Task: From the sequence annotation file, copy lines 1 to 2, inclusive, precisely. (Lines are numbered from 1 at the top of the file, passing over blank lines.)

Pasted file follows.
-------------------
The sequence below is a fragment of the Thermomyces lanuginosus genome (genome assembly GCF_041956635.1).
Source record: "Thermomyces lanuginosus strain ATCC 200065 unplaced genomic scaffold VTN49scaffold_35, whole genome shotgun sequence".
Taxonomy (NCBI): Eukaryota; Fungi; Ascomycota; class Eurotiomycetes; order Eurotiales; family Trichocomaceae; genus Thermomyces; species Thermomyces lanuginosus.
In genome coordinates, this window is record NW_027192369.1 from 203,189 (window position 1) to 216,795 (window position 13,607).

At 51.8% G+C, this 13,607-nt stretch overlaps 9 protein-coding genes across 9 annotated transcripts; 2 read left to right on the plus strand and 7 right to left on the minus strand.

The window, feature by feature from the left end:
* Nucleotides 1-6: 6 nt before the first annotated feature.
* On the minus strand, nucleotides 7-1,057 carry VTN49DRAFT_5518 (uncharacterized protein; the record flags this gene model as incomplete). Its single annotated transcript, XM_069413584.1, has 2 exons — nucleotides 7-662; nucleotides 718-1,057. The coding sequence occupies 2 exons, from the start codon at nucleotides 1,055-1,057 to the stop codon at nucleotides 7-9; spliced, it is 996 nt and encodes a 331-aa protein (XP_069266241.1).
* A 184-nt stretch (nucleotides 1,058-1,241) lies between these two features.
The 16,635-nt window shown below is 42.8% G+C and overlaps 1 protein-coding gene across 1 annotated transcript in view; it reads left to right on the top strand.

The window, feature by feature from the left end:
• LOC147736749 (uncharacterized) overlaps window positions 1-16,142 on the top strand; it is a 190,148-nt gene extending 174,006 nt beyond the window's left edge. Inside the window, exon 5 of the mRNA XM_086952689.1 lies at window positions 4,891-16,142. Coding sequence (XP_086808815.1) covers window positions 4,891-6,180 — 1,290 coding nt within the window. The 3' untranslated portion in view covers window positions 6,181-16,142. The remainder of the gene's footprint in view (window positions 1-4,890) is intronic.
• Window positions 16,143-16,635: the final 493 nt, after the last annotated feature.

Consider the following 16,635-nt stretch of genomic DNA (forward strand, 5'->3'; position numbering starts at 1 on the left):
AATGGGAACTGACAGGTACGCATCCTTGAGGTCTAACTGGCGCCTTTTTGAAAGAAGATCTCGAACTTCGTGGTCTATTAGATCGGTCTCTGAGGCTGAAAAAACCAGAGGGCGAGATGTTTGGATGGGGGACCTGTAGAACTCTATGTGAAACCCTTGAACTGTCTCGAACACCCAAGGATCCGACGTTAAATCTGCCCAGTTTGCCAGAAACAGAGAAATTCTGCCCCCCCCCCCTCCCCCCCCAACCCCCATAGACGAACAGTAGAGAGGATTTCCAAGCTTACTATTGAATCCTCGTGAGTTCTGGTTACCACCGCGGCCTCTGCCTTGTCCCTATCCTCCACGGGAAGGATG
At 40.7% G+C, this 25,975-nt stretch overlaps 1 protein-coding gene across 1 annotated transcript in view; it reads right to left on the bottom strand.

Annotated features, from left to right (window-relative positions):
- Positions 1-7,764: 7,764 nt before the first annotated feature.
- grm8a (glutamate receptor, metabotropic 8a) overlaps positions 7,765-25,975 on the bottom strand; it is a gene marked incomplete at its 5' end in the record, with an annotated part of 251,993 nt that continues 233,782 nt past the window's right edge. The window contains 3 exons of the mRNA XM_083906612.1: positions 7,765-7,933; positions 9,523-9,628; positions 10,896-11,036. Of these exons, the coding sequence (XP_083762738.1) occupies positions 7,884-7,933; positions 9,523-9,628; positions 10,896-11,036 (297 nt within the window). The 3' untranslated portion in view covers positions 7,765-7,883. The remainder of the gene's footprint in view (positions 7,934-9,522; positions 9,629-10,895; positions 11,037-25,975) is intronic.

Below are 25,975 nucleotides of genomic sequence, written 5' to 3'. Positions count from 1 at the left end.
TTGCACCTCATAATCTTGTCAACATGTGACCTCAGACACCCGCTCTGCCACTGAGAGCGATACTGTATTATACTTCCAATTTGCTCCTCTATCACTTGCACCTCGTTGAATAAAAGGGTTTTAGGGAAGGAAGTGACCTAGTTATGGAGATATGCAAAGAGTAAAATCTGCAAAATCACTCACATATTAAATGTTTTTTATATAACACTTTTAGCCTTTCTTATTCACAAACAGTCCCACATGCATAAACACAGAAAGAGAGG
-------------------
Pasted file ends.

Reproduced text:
The sequence below is a fragment of the Thermomyces lanuginosus genome (genome assembly GCF_041956635.1).
Source record: "Thermomyces lanuginosus strain ATCC 200065 unplaced genomic scaffold VTN49scaffold_35, whole genome shotgun sequence".